The Easiest No Knead Bread Yet!

Circle B Kitchen

Recipe courtesy of King Arthur Flour

This really is perhaps the easiest way to make beautiful homemade bread yet.  Make a batch of dough and stick it in the fridge for a few days.  When you're ready to make a loaf or two, just grab as much dough as you want and leave the rest to continue to ferment in the refrigerator.  The longer it sits, the more flavor it develops!  I haven't taken this any longer than 10 days, so beyond that, I'm not sure how the dough will hold up.  I suggest you use a scale to measure your ingredients which makes the measuring much more precise (and easier too!).

If measuring by volume:
3 cups water (see note below)
7 cups all purpose flour
1 tablespoon salt
1 1/2 tablespoons instant or active dry yeast

If using a scale:

24 ounces water (see note below)
32 ounces all-purpose flour
1/2 ounce salt
1/2 ounce instant or active dry yeast

Note:  If using active dry yeast, use lukewarm water; if using instant yeast, use room temperature water

Directions

Combine all of the ingredients in a large mixing bowl. Mix and stir everything together to make a very sticky, rough dough. If you have a stand mixer, beat at medium speed with the beater blade for 30 to 60 seconds. If you don't have a mixer, just stir-stir-stir with a big spoon or dough whisk until everything is combined.

Cover the bowl, and let the dough rise at room temperature for 2 hours. Then refrigerate it for at least 2 hours, or for up to about 7 days. (If you're pressed for time, skip the room-temperature rise, and stick it right into the fridge). The longer you keep it in the fridge, the tangier it'll get; if you chill it for 7 days, it will taste like sourdough. Over the course of the first day or so, it'll rise, then fall. That's OK; that's what it's supposed to do.

When you're ready to make bread, sprinkle the top of the dough with flour; this will make it easier to grab a hunk. Grease your hands, and pull off about 1/4 to 1/3 of the dough — a 14-ounce to 19-ounce piece, if you have a scale. It'll be about the size of a softball, or a large grapefruit.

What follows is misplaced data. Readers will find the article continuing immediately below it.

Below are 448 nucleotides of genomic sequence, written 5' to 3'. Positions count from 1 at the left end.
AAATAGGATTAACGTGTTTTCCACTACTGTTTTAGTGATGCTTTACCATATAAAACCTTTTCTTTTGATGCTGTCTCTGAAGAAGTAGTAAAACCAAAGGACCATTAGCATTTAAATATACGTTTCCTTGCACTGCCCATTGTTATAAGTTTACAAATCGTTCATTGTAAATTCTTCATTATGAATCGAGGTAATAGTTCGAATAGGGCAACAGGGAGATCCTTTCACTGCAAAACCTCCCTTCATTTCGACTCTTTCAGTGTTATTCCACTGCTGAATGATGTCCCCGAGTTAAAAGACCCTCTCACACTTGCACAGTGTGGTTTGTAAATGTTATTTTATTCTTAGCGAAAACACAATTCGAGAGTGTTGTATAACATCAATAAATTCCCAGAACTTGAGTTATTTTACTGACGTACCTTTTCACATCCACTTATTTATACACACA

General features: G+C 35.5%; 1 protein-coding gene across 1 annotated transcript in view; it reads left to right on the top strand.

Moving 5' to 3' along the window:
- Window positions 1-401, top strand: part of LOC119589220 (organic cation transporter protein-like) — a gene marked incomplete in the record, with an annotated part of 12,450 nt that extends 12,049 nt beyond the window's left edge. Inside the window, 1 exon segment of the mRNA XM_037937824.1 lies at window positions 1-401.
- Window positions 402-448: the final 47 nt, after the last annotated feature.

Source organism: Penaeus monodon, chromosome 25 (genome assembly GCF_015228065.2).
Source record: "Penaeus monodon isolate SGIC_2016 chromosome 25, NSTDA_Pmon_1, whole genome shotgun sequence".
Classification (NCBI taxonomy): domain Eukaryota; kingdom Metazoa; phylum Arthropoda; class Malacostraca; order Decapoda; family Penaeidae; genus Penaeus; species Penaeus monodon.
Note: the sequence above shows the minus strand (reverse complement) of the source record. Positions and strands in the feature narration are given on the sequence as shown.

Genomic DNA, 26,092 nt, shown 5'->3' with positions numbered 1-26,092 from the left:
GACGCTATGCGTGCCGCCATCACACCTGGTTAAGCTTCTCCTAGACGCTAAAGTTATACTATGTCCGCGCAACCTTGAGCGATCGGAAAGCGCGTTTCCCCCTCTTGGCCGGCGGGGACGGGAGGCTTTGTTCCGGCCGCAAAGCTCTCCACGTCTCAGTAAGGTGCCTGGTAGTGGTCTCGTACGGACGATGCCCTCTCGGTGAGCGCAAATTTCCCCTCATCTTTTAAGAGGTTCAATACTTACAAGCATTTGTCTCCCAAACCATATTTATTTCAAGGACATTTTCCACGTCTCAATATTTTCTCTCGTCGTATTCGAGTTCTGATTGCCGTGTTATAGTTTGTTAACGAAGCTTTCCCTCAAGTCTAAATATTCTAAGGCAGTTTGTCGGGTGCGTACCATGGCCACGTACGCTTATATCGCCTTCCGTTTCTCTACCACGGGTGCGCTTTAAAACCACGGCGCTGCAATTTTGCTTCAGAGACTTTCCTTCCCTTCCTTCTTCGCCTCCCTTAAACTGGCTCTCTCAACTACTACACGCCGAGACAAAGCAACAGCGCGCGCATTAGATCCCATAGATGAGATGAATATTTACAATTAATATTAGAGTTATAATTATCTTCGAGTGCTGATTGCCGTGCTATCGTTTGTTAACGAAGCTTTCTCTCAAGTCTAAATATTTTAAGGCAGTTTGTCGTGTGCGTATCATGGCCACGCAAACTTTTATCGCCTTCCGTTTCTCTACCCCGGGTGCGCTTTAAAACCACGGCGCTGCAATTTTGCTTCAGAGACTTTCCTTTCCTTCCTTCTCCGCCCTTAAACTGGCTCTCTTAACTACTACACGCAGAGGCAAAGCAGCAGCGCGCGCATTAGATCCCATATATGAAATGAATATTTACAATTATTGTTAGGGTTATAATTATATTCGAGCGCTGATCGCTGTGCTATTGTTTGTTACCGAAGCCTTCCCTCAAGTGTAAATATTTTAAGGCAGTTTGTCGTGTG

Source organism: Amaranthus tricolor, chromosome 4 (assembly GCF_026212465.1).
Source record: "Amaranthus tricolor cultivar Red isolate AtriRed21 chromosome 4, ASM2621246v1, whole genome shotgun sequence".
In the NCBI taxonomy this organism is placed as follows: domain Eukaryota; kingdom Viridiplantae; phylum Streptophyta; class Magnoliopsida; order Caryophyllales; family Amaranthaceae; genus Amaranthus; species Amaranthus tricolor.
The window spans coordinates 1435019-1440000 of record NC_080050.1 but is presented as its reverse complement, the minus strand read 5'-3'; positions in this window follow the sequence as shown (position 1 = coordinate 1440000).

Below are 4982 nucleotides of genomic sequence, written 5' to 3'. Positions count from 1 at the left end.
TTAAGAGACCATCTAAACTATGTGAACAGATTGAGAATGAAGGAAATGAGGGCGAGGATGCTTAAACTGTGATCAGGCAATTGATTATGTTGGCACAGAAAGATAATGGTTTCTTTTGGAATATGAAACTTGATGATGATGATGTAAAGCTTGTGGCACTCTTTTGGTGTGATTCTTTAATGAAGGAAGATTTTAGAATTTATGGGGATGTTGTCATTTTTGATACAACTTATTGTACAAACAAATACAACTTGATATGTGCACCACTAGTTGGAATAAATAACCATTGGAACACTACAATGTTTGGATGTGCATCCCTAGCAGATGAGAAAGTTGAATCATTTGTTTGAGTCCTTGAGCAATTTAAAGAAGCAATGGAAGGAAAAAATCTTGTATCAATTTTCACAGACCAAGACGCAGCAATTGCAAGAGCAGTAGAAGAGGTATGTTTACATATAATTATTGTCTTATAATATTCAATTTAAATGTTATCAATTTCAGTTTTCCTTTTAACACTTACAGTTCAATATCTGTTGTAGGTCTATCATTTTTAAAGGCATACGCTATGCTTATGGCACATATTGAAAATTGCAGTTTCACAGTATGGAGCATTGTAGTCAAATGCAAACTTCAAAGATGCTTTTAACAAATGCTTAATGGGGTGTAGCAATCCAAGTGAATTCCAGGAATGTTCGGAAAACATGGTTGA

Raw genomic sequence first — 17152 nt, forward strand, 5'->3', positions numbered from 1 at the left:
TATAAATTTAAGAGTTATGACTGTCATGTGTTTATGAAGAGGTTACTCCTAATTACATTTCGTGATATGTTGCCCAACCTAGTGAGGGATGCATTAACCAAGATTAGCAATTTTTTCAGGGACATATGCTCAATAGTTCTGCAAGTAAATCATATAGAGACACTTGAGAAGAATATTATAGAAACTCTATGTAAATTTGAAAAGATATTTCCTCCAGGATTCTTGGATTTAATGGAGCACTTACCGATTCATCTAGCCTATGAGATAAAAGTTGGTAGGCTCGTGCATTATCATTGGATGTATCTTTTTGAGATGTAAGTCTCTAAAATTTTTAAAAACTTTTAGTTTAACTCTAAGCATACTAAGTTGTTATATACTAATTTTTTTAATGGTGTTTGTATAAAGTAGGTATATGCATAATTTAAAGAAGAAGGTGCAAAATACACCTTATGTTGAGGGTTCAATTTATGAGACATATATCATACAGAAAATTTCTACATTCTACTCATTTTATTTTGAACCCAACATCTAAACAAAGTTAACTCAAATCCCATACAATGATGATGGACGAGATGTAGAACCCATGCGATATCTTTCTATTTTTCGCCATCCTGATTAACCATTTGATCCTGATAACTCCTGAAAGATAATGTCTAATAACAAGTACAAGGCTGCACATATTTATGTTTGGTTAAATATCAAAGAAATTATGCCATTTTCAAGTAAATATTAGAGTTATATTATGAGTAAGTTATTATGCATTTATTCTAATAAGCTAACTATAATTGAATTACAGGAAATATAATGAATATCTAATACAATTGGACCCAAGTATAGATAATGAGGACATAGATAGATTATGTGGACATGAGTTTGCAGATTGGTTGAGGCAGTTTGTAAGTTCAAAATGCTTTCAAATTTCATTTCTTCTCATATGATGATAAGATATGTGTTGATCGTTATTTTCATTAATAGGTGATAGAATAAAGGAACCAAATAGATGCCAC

Plop the sticky dough onto a floured work surface, and round it into a ball, or a longer log. Don't fuss around trying to make it perfect; just do the best you can. (see note below)

Place the loaf on a piece of parchment (if you're going to use a baking stone); or onto a lightly greased or parchment-lined baking sheet. Sift a light coating of flour over the top; this will help keep the bread moist as it rests before baking.

Let the loaf warm to room temperature and rise; this should take at least 60 minutes (or longer, up to a couple of hours, if your house is cool - it took a full 2 hours for mine to come to room temperature). It won't appear to rise upwards that much; rather, it'll seem to settle and expand (see note below). 

Preheat your oven to 450°F while the loaf rests. If you're using a baking stone, position it on a middle rack while the oven preheats. Place a shallow metal or cast iron pan (not glass, Pyrex, or ceramic) on the lowest oven rack, and have 1 cup of hot water ready to go.

When you're ready to bake, take a sharp knife and slash the bread 2 or 3 times, making a cut about 1/2" deep. The bread may deflate a bit; that's OK, it'll pick right up in the hot oven.

Place the bread in the oven — onto the baking stone, if you're using one, or simply onto a middle rack, if it's on a pan — and carefully pour the 1 cup hot water into the shallow pan on the rack beneath. It'll bubble and steam; close the oven door quickly.

Bake the bread for 25 to 35 minutes, until it's a deep, golden brown. (It took mine closer to 45 minutes to cook in my conventional oven)

Remove the bread from the oven, and cool it on a rack. Store leftover bread in a plastic bag at room temperature.

Note:  If making a baguette, you can help it keep its shape while rising by placing a rolled towel under the parchment paper on each side of the baguette.  You can refer to the blog post for a pictorial description of this.